Correct but what do you do when you can't afford to pay the PG&E bill?
I'm not sure why this is being made in response to my post about not focusing on the California market. I don't have a PG&E bill because I don't live in California :beer

But if there is mass inability to afford the PG&E bill, something will have to change. I might say the same thing about California gas. What happens if the fossil fuel regulations mean that no refinery is willing to produce California blend gasoline anymore? Long story short, at some point the regulatory environment must bend to reality and that has nothing to do with whether OP should lease a Tesla Model 3. That situation should be informed by their specific electric bill and driving habits.
EricGold
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Re: Tesla Lease

Post by EricGold »

madbrain wrote: Mon Apr 01, 2024 3:30 pm Batteries don't have a very long life and will need to be purchased again in 10 years
Hmmm. What is the basis for this statement ?
madbrain
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Re: Tesla Lease

Post by madbrain »

EricGold wrote: Mon Apr 01, 2024 4:58 pm
madbrain wrote: Mon Apr 01, 2024 3:30 pm Batteries don't have a very long life and will need to be purchased again in 10 years
Hmmm. What is the basis for this statement ?
Many online sources cite the expected lifespan of batteries from 5 to 15 years depending on chemistry.
This is just one link that makes this claim.
https://www.paradisesolarenergy.com/blo ... eries-last
So do many others. A Google search for "expected life of home batteries" will reveal many more.

I don't think anyone warranties home batteries beyond 10 years, which is informative.
Solar panels and inverters are often warrantied for much longer. 25 years is typical.
Saintor
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Re: Tesla Lease

Post by Saintor »

At up to 60-65K, I would consider a Mazda CX-90 PHEV, or its shorter variant to be introduced, the CX-70.
vfinx
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Re: Tesla Lease

Post by vfinx »

I wish Tesla would allow lease buyouts. This would have been a much more appealing offer without that forced money factor.
EricGold
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Re: Tesla Lease

Post by EricGold »

madbrain wrote: Mon Apr 01, 2024 5:34 pm I don't think anyone warranties home batteries beyond 10 years, which is informative.
About as informative as not finding new car warranties past 10 years

Thanks for the links, but I was hoping for data, not opinion.
Here is what I do know:

Home battery storage nowadays is LFP;
The good ones have ventilation cooling;
Nothing forces an owner to place the battery in maximum direct sunlight
These batteries are never subjected to the C-rates of car batteries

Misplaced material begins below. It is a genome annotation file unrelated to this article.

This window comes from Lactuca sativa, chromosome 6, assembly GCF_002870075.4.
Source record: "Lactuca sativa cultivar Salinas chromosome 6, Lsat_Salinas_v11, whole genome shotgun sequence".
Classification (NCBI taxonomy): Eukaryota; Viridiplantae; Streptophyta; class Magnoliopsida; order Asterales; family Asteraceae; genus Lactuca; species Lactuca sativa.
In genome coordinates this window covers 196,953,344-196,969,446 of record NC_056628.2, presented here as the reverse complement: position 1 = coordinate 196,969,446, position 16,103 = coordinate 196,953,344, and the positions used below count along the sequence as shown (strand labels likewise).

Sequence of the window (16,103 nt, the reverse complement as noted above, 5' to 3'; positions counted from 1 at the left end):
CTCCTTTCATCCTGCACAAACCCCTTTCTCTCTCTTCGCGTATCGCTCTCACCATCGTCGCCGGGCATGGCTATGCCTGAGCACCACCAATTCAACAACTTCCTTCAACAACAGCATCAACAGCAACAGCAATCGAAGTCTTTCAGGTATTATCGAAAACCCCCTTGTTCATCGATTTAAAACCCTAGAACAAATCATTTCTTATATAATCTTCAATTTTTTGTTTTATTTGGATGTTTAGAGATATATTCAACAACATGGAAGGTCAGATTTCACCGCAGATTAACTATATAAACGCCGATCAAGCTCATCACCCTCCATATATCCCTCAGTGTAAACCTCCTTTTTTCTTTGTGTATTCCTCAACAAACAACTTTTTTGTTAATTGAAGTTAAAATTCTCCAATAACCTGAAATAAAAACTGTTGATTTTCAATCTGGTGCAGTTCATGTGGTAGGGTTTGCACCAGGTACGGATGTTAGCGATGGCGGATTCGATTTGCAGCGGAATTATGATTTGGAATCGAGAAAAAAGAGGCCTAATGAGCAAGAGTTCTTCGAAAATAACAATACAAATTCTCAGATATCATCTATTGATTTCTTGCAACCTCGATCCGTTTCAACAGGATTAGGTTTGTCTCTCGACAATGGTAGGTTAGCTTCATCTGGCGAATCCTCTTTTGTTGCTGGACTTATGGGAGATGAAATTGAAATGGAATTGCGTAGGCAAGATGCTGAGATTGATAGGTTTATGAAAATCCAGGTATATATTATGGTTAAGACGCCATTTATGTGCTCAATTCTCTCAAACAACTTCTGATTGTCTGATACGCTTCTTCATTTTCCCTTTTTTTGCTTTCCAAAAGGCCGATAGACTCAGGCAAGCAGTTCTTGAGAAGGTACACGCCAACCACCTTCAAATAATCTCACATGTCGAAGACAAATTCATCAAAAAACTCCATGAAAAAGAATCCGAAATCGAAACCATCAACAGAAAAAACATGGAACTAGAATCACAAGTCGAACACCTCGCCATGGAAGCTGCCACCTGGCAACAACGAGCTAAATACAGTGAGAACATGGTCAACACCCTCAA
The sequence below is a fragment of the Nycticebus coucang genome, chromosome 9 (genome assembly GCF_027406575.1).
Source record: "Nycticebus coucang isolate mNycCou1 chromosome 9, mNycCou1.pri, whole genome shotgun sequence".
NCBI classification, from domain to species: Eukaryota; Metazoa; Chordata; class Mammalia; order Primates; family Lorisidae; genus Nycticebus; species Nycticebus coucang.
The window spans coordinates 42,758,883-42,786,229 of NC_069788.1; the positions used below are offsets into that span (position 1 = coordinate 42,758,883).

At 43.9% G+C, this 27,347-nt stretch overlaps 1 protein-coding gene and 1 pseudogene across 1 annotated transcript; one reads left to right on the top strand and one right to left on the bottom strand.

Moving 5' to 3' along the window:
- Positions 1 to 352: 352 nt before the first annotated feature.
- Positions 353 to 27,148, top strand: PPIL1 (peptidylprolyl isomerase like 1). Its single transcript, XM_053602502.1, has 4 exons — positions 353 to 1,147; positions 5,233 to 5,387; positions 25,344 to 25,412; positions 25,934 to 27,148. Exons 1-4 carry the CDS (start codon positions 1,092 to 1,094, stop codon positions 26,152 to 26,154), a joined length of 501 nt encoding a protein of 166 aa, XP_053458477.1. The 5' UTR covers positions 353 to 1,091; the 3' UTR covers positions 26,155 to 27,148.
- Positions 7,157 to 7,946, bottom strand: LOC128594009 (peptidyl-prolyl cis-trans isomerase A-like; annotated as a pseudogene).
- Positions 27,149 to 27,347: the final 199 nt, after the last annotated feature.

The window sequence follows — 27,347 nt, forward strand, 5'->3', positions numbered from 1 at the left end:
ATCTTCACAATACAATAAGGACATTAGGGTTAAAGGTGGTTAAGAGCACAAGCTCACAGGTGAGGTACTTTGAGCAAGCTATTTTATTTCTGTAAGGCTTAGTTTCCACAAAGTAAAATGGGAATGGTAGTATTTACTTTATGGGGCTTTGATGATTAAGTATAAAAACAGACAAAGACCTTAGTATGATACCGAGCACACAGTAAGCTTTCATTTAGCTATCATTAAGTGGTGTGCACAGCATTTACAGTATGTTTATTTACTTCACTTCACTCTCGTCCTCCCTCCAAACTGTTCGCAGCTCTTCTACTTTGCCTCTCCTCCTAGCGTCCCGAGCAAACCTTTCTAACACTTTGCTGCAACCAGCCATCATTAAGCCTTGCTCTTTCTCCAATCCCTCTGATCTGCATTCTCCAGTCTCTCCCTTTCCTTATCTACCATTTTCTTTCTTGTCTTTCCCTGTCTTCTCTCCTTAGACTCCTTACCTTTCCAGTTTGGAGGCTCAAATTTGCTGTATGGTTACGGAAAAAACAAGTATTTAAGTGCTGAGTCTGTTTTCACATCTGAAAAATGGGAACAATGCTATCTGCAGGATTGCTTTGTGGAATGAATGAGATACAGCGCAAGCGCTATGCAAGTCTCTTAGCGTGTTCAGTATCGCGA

"EOL" in the industry is either 70% or 80% of new capacity, but the batteries continue to function way beyond that threshold.
Nothing forces an owner to stress the battery between 0 - 100 SoC

If you had ventured a guess that maximum abuse of a battery with no temperature control would likely lead to replacement in 10 years, I would agree with you
madbrain
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Re: Tesla Lease

Post by madbrain »

EricGold wrote: Mon Apr 01, 2024 8:19 pm Nothing forces an owner to place the battery in maximum direct sunlight
Well, in some cases there may be no other suitable location for it ;)
These batteries are never subjected to the C-rates of car batteries
True.
"EOL" in the industry is either 70% or 80% of new capacity, but the batteries continue to function way beyond that threshold.
Nothing forces an owner to stress the battery between 0 - 100 SoC
Thanks. I wasn't aware of that. That changes the equation on battery purchase a little bit. I still won't install one until my NEM2 rate expires in 6 years. Hopefully, prices will have dropped by then. Most home batteries are in the $1000 - $2000 per kWh range currently. My average daily use is close to 70 kWh. A battery that size would be $70,000. When a Chevy Bolt with a 65 kWh battery sells for $26,500 MSRP, that pricing doesn't make a lot of sense. Especially since a $7,500 federal tax credit applies to the car. It's hard to find the basic Bolt for sale, though. I wonder if someone could remove the battery packs and make it into a home battery.
EricGold
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Re: Tesla Lease

Post by EricGold »

madbrain wrote: Mon Apr 01, 2024 8:35 pm Most home batteries are in the $1000 - $2000 per kWh range currently.
I just had a look at the Tesla Powerwall. With gateway and inverter included, it is $9,300 before tax credits for 13.5 kWh. That works out after federal tax credit to
$467 per kWh, gateway and inverter included

Regarding location, they can go anywhere but it would be a good idea to shade one in full max sunlight